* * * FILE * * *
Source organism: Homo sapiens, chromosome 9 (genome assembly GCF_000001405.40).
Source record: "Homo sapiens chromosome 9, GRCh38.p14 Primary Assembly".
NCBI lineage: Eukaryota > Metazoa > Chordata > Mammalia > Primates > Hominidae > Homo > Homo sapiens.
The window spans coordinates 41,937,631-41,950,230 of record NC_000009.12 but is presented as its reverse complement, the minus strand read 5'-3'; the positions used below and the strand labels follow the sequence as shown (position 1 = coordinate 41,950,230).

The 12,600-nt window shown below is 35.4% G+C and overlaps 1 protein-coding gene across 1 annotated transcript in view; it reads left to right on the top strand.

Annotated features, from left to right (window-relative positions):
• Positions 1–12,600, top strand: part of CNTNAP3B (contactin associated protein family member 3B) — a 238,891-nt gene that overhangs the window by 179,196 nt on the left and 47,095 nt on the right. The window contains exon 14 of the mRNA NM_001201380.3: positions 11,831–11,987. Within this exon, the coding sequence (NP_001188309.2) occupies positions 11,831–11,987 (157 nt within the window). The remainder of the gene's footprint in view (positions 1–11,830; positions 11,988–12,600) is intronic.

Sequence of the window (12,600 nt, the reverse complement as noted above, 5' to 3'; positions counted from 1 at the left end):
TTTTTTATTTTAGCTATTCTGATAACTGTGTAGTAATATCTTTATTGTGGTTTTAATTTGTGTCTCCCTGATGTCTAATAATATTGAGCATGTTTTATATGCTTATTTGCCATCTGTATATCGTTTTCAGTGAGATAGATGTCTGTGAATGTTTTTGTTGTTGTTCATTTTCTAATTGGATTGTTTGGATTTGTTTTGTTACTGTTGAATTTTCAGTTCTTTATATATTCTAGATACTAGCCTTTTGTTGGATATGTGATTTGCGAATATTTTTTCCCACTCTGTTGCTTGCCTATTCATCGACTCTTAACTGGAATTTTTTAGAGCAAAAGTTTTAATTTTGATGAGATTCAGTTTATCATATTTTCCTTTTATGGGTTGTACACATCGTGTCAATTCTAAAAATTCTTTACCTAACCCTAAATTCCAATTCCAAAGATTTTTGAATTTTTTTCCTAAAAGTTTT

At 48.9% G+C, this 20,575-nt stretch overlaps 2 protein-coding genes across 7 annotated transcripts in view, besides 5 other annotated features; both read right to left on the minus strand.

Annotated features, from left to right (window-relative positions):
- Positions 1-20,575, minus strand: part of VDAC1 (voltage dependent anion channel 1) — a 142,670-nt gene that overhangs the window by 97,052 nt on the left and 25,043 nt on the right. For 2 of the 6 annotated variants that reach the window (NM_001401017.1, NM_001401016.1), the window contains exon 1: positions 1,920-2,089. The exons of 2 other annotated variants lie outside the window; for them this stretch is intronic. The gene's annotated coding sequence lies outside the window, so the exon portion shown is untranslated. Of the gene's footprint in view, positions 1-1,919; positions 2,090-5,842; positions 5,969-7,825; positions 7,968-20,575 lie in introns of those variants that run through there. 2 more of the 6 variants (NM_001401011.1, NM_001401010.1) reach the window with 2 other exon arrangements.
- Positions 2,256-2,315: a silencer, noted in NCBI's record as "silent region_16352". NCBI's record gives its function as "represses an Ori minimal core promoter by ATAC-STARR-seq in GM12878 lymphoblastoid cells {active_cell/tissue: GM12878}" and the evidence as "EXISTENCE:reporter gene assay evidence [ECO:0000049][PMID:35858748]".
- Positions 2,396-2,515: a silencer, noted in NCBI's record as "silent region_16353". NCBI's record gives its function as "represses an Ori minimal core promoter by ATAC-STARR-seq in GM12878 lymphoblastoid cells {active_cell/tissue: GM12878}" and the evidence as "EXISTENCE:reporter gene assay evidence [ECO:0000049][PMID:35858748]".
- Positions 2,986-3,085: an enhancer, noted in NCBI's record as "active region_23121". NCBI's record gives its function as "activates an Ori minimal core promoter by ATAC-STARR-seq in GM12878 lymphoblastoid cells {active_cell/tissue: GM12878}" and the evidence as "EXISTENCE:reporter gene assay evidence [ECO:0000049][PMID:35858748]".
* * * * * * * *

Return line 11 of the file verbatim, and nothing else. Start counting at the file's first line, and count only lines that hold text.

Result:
Annotated features, from left to right (window-relative positions):